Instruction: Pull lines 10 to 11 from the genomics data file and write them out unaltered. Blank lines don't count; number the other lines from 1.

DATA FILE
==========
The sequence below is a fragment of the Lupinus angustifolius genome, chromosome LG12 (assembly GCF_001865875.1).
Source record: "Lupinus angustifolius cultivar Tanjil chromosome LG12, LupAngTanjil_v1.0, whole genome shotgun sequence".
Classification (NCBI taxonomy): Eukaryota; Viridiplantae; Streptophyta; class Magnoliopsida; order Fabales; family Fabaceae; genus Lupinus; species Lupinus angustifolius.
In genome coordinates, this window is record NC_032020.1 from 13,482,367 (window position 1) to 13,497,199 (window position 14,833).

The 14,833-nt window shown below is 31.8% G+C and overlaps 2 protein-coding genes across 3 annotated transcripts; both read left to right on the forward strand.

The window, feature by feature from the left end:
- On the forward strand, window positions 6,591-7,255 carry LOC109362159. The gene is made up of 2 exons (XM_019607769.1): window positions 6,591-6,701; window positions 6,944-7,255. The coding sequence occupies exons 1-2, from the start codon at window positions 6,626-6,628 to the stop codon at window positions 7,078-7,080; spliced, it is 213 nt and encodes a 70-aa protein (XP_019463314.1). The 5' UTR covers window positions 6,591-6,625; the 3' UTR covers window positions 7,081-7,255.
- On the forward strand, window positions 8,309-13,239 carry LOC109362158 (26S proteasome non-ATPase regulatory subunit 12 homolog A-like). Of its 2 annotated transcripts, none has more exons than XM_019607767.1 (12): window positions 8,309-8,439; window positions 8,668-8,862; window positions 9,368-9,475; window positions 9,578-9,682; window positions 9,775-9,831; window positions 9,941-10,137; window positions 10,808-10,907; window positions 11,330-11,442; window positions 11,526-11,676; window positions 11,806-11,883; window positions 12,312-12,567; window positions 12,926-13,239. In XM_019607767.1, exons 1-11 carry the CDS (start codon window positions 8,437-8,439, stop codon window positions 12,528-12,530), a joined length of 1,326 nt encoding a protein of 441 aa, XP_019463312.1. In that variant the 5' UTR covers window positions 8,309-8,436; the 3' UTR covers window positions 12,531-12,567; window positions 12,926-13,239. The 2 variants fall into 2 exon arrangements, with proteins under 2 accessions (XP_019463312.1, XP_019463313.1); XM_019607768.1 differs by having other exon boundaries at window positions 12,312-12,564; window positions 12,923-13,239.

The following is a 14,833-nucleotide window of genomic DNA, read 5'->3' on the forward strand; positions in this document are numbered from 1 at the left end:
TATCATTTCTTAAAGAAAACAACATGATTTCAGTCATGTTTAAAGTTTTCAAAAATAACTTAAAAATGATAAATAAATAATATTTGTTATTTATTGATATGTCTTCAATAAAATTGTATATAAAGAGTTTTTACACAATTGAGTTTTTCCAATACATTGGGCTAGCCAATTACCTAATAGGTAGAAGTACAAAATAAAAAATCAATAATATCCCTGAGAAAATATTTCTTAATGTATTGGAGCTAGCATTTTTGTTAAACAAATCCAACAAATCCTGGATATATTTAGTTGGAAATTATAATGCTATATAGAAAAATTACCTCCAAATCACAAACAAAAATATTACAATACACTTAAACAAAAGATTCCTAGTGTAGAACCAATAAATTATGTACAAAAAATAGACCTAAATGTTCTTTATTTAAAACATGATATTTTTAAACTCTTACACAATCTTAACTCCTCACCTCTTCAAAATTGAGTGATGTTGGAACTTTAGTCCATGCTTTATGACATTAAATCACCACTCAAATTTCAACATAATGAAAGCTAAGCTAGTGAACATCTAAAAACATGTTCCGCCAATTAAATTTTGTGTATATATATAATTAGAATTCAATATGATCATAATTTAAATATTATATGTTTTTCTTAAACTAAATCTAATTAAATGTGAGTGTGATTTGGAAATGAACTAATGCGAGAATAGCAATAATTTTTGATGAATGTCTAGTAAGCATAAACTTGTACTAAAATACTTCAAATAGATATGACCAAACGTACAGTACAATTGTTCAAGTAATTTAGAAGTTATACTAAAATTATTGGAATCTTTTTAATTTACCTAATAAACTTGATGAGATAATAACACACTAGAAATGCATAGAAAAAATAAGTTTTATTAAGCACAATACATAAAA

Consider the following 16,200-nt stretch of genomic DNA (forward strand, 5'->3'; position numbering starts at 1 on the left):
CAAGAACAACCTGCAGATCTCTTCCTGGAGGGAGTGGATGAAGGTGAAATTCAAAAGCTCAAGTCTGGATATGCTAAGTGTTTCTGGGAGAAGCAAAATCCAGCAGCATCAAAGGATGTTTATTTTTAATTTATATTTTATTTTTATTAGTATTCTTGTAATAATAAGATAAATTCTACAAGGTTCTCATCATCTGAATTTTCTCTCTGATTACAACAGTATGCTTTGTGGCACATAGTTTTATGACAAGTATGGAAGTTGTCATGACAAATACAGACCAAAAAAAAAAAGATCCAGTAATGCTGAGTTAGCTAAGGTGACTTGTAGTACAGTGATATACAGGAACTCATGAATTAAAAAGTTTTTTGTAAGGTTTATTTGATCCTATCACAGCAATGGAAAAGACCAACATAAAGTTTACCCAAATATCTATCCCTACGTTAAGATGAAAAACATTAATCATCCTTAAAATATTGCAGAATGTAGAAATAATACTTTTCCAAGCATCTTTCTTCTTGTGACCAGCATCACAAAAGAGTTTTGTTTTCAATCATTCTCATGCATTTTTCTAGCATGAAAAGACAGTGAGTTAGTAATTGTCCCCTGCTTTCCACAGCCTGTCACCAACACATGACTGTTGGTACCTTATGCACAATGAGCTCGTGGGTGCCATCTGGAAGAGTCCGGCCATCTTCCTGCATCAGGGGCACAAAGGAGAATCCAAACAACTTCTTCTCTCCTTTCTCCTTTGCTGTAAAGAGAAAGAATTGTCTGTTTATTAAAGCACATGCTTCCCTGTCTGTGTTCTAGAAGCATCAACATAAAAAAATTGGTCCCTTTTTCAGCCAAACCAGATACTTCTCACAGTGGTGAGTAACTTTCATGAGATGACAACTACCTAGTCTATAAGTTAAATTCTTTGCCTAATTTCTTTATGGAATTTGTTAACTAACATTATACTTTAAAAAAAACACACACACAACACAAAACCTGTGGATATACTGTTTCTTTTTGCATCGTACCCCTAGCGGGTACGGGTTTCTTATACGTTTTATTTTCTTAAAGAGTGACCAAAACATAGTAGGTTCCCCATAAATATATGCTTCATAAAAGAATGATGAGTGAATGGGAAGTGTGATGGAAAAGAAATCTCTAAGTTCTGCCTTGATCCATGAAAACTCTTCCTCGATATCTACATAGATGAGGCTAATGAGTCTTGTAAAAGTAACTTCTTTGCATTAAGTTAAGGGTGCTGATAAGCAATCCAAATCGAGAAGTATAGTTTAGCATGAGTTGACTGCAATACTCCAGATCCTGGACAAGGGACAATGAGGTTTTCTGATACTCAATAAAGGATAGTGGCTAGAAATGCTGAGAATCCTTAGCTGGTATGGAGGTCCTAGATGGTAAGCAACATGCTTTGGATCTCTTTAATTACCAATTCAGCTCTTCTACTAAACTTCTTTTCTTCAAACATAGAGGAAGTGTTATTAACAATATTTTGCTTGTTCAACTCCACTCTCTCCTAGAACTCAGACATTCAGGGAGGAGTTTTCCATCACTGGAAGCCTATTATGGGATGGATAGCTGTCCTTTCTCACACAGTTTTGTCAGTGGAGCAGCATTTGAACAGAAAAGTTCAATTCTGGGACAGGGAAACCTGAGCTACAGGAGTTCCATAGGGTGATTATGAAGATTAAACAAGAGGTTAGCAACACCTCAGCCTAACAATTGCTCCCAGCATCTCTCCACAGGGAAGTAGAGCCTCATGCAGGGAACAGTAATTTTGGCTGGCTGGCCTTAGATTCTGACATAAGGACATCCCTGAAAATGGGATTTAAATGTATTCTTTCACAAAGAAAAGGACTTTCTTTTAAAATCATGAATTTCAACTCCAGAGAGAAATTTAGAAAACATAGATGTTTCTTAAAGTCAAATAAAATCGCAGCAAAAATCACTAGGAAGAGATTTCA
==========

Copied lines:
TATCATTTCTTAAAGAAAACAACATGATTTCAGTCATGTTTAAAGTTTTCAAAAATAACTTAAAAATGATAAATAAATAATATTTGTTATTTATTGATATGTCTTCAATAAAATTGTATATAAAGAGTTTTTACACAATTGAGTTTTTCCAATACATTGGGCTAGCCAATTACCTAATAGGTAGAAGTACAAAATAAAAAATCAATAATATCCCTGAGAAAATATTTCTTAATGTATTGGAGCTAGCATTTTTGTTAAACAAATCCAACAAATCCTGGATATATTTAGTTGGAAATTATAATGCTATATAGAAAAATTACCTCCAAATCACAAACAAAAATATTACAATACACTTAAACAAAAGATTCCTAGTGTAGAACCAATAAATTATGTACAAAAAATAGACCTAAATGTTCTTTATTTAAAACATGATATTTTTAAACTCTTACACAATCTTAACTCCTCACCTCTTCAAAATTGAGTGATGTTGGAACTTTAGTCCATGCTTTATGACATTAAATCACCACTCAAATTTCAACATAATGAAAGCTAAGCTAGTGAACATCTAAAAACATGTTCCGCCAATTAAATTTTGTGTATATATATAATTAGAATTCAATATGATCATAATTTAAATATTATATGTTTTTCTTAAACTAAATCTAATTAAATGTGAGTGTGATTTGGAAATGAACTAATGCGAGAATAGCAATAATTTTTGATGAATGTCTAGTAAGCATAAACTTGTACTAAAATACTTCAAATAGATATGACCAAACGTACAGTACAATTGTTCAAGTAATTTAGAAGTTATACTAAAATTATTGGAATCTTTTTAATTTACCTAATAAACTTGATGAGATAATAACACACTAGAAATGCATAGAAAAAATAAGTTTTATTAAGCACAATACATAAAA

Consider the following 16,200-nt stretch of genomic DNA (forward strand, 5'->3'; position numbering starts at 1 on the left):